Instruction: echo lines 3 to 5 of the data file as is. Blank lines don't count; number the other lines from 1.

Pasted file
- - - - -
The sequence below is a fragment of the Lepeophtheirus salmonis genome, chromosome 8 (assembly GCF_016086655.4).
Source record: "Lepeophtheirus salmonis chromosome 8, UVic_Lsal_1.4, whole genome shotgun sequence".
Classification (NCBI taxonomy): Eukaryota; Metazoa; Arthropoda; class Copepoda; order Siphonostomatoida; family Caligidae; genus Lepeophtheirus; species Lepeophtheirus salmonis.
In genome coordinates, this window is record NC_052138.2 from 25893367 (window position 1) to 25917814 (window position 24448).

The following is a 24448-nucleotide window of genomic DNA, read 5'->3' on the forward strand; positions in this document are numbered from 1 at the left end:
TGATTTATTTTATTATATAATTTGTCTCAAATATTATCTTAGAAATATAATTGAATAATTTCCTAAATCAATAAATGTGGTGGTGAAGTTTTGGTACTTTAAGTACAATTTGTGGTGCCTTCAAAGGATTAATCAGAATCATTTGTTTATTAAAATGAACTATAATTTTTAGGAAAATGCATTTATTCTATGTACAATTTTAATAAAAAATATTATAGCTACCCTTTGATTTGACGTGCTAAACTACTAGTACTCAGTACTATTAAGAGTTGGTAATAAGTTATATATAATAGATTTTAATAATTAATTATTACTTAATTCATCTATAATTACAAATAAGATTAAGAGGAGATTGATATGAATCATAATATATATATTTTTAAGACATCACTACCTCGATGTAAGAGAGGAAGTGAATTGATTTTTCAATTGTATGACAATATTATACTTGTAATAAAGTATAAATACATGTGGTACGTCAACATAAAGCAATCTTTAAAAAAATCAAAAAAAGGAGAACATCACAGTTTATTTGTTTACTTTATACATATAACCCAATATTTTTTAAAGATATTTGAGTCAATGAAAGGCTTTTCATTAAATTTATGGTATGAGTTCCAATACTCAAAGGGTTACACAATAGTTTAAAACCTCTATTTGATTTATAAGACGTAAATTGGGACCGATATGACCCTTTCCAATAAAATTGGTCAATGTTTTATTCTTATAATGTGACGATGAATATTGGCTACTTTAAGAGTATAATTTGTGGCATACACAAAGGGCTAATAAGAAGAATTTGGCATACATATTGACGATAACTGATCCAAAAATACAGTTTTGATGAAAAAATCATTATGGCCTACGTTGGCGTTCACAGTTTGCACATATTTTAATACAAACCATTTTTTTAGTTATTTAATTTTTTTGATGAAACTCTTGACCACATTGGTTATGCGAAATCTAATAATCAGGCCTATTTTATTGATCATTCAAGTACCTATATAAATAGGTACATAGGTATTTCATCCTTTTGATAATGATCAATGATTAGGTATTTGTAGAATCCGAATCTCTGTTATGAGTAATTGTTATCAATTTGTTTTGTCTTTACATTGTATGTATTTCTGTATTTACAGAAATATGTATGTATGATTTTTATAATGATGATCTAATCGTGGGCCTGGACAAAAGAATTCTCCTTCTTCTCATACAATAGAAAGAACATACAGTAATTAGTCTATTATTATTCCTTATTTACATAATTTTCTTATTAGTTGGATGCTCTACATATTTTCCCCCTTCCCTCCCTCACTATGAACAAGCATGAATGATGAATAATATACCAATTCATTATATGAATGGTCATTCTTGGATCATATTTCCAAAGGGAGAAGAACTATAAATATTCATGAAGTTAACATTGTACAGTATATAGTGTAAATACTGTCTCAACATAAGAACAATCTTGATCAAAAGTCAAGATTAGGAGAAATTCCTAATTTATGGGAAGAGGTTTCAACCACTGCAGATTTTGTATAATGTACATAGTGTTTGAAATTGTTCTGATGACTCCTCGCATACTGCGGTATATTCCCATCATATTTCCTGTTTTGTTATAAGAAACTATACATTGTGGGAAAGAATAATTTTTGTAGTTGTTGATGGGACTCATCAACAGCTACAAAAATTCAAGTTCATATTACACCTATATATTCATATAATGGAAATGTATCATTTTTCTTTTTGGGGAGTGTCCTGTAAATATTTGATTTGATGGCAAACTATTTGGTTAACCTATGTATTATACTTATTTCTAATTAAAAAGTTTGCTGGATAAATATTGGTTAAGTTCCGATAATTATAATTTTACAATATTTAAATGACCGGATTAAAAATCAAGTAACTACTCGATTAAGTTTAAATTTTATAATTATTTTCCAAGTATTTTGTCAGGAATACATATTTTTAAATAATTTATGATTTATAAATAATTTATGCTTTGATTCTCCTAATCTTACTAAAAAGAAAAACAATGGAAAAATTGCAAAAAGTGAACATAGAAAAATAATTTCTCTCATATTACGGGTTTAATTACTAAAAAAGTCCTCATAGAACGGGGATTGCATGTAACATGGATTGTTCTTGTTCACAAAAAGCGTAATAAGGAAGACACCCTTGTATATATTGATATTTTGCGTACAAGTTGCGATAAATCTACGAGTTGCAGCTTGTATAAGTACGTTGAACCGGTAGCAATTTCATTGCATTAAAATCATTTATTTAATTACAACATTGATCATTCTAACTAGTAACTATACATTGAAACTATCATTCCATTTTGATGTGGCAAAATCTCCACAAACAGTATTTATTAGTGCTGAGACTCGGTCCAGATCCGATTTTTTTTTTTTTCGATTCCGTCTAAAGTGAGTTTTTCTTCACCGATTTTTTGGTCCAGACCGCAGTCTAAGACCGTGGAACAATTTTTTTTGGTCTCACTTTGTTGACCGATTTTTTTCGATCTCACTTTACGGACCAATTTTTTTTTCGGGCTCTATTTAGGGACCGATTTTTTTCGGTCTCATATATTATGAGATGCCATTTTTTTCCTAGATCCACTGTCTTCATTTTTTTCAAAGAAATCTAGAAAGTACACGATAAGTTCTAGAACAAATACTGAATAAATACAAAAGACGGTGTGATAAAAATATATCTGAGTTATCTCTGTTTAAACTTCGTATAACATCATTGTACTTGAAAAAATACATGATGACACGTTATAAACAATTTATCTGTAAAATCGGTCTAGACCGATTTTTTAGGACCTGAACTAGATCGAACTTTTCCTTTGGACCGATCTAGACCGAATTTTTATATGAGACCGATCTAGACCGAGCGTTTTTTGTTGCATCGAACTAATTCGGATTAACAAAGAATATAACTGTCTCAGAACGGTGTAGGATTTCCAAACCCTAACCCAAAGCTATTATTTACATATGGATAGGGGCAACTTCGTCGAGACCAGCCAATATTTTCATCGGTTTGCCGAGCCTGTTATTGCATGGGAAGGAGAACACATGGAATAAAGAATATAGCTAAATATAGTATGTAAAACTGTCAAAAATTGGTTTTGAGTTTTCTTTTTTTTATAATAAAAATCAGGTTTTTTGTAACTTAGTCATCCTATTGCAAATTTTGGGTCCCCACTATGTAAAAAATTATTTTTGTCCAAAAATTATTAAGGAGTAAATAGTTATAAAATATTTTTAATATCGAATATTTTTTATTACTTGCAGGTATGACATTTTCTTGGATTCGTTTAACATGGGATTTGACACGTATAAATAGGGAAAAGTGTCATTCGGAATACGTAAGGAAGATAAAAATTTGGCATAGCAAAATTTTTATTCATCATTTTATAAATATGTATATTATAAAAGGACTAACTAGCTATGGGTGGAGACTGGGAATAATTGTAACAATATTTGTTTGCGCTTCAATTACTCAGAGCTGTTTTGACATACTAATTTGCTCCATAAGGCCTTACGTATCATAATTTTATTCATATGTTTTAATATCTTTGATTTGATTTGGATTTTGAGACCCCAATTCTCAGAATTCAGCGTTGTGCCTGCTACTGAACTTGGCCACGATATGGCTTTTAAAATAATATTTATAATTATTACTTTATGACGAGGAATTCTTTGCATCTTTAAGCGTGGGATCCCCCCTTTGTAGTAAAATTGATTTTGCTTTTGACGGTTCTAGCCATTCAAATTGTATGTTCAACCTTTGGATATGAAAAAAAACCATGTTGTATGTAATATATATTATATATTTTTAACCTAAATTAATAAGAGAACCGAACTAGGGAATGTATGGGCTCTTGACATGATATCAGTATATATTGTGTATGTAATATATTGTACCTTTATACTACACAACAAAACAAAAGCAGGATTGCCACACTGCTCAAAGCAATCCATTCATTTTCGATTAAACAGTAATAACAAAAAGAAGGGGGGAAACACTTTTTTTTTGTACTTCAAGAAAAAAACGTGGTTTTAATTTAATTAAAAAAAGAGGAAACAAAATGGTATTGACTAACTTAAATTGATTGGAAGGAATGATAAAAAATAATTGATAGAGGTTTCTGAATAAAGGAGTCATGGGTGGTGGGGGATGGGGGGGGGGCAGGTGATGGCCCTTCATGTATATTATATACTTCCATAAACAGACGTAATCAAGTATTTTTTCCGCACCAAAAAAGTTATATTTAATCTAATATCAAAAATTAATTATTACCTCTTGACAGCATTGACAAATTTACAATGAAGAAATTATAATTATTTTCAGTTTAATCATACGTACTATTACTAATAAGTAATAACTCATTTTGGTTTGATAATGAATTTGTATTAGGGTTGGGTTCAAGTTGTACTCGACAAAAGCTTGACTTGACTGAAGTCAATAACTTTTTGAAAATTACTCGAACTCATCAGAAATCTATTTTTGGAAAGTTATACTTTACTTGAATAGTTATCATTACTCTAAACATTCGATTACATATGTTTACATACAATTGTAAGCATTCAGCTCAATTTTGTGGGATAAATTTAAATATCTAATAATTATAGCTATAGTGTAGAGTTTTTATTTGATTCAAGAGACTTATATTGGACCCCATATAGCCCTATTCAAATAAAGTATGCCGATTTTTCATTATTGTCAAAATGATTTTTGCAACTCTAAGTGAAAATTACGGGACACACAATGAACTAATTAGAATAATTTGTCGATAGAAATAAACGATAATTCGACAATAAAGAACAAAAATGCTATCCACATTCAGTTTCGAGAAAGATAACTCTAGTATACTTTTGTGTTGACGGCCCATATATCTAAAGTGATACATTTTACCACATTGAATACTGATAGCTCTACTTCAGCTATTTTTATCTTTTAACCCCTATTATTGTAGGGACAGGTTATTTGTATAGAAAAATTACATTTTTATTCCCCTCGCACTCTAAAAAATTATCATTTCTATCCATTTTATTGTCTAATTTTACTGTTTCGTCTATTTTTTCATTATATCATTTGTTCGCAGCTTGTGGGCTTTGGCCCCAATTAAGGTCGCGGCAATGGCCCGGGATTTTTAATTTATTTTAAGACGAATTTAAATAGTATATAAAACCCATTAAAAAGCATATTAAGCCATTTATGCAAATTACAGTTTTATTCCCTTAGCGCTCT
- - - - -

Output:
Classification (NCBI taxonomy): Eukaryota; Metazoa; Arthropoda; class Copepoda; order Siphonostomatoida; family Caligidae; genus Lepeophtheirus; species Lepeophtheirus salmonis.
In genome coordinates, this window is record NC_052138.2 from 25893367 (window position 1) to 25917814 (window position 24448).

The following is a 24448-nucleotide window of genomic DNA, read 5'->3' on the forward strand; positions in this document are numbered from 1 at the left end: